Range Rover Sport

WHILE 2.6 tonnes is a lot of weight, the 375kW of the 2010 Range Rover Sport V8 Supercharged’s new 5.0-litre V8 engine is also a lot of power.

Like a power boat when given the gas, the sportiest Sport’s bow rises and its stern sinks as it charges away from standstill, leaving churned and warmed air in its wake.

Land Rover’s 0-100km/h claim is 6.2sec, and, it adds, the updated-for-2010 Sport V8 Supercharged can get from standstill to 161km/h and then stop before the old 4.2-litre Supercharged model could accelerate to the imperial ton.

There's no doubt that the V8 Supercharged is the attention-getter in the updated and uprated Range Rover Sport line-up. But others, too, benefit from the first-ever joint engine development programs between Land Rover and sister company Jaguar.

While the new supercharged engine ups power by 88kW compared with its (Jag-designed) 4.2-litre predecessor, the new non-supercharged 5.0-litre V8 delivers 276kW, an increase of 36kW over the old (Jaguar-derived) 4.4-litre V8. At the same time, both 5.0-litre engines deliver slightly reduced consumption and CO2 emissions in the European combined cycle test.

As well as the new 5.0-litre petrol engines, the 2010 Sport introduces a 180kW 3.0-litre V6 twin sequential turbocharged diesel (already seen in some Jaguar models, like the XF, again jointly developed), in place of the weedy 140kW 2.7-litre V6 turbo-diesel of the previous model.

The only engine to remain unchanged in the 2010 line-up, in fact, is the 200kW 3.6-litre V8 turbo-diesel.

This last was the only variant not sampled during a drive in the Borders region of southern Scotland. All three new engines are excellent. While the Supercharged is the star, the naturally aspirated does a fine job of delivering cultured performance.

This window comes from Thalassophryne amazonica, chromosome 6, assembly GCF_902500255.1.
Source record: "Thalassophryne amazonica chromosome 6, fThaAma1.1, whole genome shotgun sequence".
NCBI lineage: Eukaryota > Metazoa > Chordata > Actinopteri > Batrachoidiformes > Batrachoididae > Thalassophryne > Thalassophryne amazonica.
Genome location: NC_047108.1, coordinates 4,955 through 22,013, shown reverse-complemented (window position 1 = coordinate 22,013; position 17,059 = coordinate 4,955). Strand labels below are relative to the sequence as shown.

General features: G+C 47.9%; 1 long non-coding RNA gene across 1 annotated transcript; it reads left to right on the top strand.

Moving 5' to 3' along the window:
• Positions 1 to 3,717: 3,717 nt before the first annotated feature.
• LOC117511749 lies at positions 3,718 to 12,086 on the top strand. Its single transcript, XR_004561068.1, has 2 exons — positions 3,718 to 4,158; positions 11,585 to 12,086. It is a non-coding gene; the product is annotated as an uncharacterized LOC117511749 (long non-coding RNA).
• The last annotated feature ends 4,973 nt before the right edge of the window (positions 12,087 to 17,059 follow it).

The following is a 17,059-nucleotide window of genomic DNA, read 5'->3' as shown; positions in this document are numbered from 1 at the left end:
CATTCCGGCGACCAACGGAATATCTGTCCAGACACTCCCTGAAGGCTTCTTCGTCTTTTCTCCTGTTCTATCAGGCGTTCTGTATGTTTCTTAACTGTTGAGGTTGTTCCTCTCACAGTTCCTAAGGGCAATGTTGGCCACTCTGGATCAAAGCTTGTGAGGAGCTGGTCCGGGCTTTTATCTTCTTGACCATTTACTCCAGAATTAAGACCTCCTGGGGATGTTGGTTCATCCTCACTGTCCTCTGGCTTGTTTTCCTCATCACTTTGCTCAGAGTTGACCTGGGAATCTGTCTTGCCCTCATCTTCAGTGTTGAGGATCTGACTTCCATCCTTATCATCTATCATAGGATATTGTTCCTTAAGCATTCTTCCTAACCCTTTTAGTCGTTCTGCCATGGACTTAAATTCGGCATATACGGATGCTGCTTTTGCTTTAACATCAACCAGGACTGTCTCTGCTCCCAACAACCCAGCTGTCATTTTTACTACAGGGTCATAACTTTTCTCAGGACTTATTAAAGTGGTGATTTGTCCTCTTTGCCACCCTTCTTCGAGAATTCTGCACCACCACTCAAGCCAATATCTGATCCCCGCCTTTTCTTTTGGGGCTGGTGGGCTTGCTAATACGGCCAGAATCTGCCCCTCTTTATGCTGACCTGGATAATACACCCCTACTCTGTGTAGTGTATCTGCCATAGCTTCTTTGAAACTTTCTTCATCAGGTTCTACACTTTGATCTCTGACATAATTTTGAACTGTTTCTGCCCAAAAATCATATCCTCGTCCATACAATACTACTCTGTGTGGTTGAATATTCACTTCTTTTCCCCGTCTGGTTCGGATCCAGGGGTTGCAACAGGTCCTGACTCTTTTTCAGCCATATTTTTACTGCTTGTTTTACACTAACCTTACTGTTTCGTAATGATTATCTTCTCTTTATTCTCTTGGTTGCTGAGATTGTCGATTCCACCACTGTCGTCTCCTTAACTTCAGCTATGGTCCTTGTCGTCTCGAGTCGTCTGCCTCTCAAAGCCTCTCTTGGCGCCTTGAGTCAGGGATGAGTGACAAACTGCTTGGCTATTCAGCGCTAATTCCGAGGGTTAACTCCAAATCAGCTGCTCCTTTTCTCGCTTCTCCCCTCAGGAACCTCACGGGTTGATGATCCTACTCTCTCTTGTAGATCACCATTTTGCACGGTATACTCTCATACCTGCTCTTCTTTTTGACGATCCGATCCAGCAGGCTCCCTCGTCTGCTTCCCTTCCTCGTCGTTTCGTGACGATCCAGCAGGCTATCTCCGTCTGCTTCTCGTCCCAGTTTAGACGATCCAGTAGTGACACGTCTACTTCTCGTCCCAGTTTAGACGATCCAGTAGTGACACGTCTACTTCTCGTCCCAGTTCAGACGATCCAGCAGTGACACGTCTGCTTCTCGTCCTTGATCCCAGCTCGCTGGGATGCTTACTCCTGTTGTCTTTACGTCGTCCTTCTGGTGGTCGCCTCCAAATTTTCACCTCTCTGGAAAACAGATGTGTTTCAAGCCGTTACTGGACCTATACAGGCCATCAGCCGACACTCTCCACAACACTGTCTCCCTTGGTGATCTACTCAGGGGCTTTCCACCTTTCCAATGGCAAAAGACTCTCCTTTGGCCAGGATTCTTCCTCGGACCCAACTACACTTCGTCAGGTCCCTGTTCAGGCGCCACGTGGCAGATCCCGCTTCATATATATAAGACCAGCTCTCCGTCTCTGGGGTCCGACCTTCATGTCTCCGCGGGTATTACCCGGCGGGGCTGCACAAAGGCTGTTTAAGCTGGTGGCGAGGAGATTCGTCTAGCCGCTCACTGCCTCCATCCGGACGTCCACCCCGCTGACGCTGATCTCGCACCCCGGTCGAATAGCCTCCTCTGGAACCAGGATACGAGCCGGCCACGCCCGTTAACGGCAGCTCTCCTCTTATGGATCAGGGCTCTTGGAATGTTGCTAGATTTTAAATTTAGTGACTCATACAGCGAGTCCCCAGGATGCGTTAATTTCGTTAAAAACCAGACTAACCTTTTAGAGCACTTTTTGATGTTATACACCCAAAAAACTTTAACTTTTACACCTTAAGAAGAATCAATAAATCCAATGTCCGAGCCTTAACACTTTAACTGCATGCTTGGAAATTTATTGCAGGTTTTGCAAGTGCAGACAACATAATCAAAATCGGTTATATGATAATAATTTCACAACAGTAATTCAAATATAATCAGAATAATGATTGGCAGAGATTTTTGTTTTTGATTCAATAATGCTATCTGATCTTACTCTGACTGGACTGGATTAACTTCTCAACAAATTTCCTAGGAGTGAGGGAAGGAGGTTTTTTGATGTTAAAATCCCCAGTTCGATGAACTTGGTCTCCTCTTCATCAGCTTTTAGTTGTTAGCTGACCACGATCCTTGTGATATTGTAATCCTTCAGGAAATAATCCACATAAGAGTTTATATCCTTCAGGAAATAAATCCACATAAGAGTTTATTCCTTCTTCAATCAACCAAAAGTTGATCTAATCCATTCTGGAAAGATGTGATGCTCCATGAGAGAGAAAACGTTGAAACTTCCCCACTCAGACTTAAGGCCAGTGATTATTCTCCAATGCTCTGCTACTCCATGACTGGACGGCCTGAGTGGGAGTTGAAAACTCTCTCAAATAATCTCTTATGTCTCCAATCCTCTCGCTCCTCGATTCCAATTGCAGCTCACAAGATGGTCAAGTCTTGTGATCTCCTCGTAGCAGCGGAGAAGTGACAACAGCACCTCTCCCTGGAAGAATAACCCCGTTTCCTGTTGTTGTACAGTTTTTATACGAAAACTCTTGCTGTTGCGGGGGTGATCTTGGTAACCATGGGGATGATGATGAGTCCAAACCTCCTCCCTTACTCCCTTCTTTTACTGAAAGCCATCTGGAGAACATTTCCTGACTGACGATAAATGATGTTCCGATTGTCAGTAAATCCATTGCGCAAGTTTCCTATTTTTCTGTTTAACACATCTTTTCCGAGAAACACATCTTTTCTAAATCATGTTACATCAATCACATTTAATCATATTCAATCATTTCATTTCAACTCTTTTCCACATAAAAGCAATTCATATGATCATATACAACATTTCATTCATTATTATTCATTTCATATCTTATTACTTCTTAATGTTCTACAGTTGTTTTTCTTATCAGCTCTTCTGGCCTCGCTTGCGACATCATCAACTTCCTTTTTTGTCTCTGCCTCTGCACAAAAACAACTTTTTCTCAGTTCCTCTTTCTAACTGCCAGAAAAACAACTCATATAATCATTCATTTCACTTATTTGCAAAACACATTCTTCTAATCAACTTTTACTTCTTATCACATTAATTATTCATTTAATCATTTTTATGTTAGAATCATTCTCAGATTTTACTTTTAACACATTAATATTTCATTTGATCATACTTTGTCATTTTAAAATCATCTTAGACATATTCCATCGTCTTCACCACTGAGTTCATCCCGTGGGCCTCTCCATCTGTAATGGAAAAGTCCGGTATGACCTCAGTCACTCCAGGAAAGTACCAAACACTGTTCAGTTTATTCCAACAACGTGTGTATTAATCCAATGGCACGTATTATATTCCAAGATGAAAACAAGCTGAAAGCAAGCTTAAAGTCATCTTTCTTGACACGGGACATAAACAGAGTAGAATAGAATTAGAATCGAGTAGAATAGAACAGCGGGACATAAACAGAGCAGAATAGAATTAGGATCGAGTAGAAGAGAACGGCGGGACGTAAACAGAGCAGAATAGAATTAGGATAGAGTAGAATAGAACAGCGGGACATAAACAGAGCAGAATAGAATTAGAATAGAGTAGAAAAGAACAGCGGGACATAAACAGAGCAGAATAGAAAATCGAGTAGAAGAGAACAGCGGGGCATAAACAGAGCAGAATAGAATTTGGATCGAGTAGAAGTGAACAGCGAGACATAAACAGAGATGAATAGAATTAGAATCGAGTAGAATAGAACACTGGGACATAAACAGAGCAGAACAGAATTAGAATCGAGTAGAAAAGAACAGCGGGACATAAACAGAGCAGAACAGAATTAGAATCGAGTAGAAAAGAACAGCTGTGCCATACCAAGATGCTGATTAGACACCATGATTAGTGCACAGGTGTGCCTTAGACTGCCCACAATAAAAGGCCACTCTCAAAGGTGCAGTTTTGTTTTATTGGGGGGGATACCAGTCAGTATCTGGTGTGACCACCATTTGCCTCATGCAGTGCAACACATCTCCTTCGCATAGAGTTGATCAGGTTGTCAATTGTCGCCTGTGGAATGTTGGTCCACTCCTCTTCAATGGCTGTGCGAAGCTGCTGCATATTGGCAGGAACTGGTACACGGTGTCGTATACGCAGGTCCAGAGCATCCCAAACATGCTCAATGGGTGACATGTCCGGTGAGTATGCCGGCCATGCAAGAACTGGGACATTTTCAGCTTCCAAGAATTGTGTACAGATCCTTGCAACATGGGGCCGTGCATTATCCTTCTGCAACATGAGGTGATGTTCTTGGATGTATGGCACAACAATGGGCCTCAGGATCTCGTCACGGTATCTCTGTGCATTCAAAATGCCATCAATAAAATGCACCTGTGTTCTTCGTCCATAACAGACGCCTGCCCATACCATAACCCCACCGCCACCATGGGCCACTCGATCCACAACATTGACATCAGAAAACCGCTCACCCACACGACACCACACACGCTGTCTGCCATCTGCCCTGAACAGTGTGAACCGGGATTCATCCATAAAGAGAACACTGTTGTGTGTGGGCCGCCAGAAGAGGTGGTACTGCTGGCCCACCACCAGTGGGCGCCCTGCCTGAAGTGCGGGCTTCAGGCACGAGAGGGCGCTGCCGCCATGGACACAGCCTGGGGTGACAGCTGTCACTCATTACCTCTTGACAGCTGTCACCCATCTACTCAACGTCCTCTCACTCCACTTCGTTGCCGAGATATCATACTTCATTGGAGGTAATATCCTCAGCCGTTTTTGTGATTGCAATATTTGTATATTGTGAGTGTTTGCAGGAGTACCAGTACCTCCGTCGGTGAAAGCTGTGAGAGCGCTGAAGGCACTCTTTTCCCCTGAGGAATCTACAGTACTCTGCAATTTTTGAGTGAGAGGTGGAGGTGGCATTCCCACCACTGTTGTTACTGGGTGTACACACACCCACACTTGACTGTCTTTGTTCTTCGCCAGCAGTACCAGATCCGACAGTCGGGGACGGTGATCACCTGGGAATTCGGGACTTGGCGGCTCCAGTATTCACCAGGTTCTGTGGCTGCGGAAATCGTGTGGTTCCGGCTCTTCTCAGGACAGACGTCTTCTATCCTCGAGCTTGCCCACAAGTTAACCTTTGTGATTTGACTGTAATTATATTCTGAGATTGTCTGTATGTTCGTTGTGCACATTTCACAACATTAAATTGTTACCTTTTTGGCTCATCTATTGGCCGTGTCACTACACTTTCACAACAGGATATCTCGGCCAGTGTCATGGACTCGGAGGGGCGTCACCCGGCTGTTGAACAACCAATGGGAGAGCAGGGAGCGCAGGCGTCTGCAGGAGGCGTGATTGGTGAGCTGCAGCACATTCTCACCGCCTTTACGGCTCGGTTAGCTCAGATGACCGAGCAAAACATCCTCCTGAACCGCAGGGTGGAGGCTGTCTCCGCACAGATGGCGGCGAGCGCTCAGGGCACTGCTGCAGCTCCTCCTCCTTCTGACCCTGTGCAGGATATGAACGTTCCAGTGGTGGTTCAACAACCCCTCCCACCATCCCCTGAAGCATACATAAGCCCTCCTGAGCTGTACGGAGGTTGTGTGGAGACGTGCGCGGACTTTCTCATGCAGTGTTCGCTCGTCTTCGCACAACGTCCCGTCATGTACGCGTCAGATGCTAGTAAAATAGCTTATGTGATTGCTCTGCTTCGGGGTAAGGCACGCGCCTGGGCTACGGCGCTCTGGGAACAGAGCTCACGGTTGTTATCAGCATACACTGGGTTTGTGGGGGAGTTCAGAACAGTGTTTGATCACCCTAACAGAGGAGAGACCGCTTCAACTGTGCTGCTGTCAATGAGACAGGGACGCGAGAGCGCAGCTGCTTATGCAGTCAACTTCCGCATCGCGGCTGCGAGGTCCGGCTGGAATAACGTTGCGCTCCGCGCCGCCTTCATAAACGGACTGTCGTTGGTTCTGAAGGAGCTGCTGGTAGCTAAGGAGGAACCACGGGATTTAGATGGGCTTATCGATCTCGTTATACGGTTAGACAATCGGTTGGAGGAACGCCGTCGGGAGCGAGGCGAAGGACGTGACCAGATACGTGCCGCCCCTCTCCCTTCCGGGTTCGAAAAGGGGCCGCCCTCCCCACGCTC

The turbo-diesel V6 is strong, wonderfully refined and (according to the official test results) impressively efficient. All drive through a ZF-sourced six-speed automatic that is lusciously smooth.

Enhancements to the software in charge of the Sport’s off-road ability are effective. On-road handling is improved, too, again thanks mainly to system software upgrades.

Despite the obvious effort that’s gone into making the 2010 Sport models better to drive, it’s the interior makeover that’s likely to be deemed the most important change by potential customers.

The butch, blocky design of the old model has been replaced by something much subtler and simpler. As well as looking more, well, luxurious, the new interior is also more user-friendly. As with high-end audio, fewer switches and buttons are a sign of class.

The face of the Sport has also been changed. A new two-bar grille and enlarged lower air aperture, plus double LED rings around the headlights, give the Sport a face that’s more aggressive than before.

The new Sport comes in three equipment levels. The ‘basic’ version is available in $99,900 3.0-litre V6 turbo-diesel, $120,500 3.6-litre V8 turbo-diesel and $125,900 5.0-litre V8 non-supercharged petrol engine forms. Moving up to Luxury means spending $135,500 for the diesel V8, $138,900 for the petrol V8. Standing alone, at $159,900 is the even more lavishly equipped V8 Supercharged.

It’s easily the most tempting proposition in the range, despite the price. There’s nothing else that marries interior opulence, rock-hopping ability, and a long equipment list with so much thump-in-the-back and damn-the-planet acceleration when you press that pedal on the pedal on the right.

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